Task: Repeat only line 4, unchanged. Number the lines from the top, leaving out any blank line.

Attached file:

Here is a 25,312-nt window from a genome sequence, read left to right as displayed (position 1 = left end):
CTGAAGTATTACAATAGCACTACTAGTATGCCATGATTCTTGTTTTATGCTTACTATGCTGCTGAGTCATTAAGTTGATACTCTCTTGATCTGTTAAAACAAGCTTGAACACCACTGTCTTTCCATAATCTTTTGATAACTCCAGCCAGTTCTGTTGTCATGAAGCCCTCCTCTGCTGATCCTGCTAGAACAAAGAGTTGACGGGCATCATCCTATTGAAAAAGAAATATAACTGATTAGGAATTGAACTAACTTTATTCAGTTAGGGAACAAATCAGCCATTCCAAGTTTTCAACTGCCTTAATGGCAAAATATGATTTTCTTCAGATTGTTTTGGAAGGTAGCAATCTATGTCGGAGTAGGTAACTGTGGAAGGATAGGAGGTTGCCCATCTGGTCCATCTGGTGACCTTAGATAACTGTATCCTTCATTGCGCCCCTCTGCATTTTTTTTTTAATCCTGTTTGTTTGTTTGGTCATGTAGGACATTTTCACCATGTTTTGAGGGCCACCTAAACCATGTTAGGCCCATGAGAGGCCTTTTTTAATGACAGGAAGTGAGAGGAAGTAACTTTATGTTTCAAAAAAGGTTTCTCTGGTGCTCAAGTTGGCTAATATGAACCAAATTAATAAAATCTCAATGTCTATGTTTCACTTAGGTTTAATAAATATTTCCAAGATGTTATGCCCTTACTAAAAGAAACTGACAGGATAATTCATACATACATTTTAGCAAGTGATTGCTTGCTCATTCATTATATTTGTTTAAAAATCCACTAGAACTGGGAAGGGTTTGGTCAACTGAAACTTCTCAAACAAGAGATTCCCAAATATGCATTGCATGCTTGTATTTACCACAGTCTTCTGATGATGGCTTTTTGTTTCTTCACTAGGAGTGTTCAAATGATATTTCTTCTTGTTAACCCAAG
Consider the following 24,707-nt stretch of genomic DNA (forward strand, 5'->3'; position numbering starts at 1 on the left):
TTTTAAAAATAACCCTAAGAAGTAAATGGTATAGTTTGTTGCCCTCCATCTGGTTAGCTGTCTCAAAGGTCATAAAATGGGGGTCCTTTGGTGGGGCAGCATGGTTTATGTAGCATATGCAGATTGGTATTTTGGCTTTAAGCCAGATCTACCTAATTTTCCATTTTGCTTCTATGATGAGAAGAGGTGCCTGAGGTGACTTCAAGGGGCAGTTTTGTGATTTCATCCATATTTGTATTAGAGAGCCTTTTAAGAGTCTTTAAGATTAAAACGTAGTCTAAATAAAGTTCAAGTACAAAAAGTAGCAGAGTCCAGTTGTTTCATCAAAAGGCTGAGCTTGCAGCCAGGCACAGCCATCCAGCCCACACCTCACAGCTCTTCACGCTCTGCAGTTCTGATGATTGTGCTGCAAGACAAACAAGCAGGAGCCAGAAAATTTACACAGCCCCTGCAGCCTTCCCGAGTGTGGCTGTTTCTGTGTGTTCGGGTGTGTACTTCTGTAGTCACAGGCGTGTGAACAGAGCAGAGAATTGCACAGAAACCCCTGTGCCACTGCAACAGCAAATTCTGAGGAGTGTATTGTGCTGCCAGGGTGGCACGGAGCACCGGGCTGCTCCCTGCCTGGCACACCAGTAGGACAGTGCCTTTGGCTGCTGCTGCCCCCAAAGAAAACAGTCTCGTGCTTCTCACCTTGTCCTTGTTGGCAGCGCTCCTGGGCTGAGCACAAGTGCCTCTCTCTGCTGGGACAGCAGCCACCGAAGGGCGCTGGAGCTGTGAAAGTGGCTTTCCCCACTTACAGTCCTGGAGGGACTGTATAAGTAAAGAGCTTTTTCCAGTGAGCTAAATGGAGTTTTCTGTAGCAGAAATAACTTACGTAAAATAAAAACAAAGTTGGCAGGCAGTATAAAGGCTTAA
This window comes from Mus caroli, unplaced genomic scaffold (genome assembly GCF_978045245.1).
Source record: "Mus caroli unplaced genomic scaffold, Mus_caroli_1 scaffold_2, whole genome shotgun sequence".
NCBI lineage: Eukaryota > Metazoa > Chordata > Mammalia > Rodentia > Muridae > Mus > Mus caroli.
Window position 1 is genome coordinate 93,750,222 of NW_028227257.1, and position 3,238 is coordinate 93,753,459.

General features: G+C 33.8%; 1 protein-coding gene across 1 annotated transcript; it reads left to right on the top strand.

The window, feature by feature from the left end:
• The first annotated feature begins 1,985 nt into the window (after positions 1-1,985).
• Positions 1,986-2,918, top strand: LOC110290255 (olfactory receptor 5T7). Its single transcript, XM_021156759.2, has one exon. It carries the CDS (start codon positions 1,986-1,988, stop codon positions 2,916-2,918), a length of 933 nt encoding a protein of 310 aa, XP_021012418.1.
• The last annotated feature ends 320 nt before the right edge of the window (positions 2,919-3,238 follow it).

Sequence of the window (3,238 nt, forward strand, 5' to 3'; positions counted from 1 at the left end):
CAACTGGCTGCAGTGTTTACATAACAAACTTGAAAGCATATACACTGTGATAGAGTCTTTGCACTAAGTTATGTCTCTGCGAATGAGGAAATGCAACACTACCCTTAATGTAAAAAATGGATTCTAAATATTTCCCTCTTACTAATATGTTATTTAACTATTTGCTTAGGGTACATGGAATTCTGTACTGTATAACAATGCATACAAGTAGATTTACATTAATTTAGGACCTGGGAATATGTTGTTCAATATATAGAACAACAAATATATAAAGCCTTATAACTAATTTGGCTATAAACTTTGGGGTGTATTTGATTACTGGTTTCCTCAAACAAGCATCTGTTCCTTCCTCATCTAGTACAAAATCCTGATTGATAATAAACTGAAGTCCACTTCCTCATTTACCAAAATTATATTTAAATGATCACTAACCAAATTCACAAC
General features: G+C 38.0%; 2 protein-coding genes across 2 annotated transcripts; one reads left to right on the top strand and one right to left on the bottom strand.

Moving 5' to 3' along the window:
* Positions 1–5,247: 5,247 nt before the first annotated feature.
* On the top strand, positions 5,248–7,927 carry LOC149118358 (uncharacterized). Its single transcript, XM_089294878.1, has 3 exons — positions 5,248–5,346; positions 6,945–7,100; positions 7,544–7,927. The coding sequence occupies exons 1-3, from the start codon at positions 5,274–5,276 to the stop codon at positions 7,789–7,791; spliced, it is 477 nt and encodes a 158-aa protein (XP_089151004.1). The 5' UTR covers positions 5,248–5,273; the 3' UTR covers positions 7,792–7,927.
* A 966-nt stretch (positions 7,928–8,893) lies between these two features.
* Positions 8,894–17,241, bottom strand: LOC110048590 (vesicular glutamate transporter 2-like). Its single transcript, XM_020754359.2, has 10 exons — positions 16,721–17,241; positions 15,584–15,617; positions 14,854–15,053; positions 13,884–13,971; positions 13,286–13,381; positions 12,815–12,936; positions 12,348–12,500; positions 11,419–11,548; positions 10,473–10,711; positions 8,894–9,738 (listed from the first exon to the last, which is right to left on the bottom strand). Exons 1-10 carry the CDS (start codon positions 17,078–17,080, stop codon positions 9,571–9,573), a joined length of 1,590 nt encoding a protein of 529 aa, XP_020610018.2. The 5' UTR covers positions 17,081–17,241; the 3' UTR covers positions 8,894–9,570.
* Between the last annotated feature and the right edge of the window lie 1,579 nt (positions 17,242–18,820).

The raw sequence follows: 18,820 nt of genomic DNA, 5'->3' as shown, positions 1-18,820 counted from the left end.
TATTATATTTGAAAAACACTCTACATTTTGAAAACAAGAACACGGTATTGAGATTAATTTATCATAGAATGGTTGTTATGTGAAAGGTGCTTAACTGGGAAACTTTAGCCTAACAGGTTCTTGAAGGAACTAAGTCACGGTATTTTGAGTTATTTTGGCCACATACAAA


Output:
TTTTAAAAATAACCCTAAGAAGTAAATGGTATAGTTTGTTGCCCTCCATCTGGTTAGCTGTCTCAAAGGTCATAAAATGGGGGTCCTTTGGTGGGGCAGCATGGTTTATGTAGCATATGCAGATTGGTATTTTGGCTTTAAGCCAGATCTACCTAATTTTCCATTTTGCTTCTATGATGAGAAGAGGTGCCTGAGGTGACTTCAAGGGGCAGTTTTGTGATTTCATCCATATTTGTATTAGAGAGCCTTTTAAGAGTCTTTAAGATTAAAACGTAGTCTAAATAAAGTTCAAGTACAAAAAGTAGCAGAGTCCAGTTGTTTCATCAAAAGGCTGAGCTTGCAGCCAGGCACAGCCATCCAGCCCACACCTCACAGCTCTTCACGCTCTGCAGTTCTGATGATTGTGCTGCAAGACAAACAAGCAGGAGCCAGAAAATTTACACAGCCCCTGCAGCCTTCCCGAGTGTGGCTGTTTCTGTGTGTTCGGGTGTGTACTTCTGTAGTCACAGGCGTGTGAACAGAGCAGAGAATTGCACAGAAACCCCTGTGCCACTGCAACAGCAAATTCTGAGGAGTGTATTGTGCTGCCAGGGTGGCACGGAGCACCGGGCTGCTCCCTGCCTGGCACACCAGTAGGACAGTGCCTTTGGCTGCTGCTGCCCCCAAAGAAAACAGTCTCGTGCTTCTCACCTTGTCCTTGTTGGCAGCGCTCCTGGGCTGAGCACAAGTGCCTCTCTCTGCTGGGACAGCAGCCACCGAAGGGCGCTGGAGCTGTGAAAGTGGCTTTCCCCACTTACAGTCCTGGAGGGACTGTATAAGTAAAGAGCTTTTTCCAGTGAGCTAAATGGAGTTTTCTGTAGCAGAAATAACTTACGTAAAATAAAAACAAAGTTGGCAGGCAGTATAAAGGCTTAA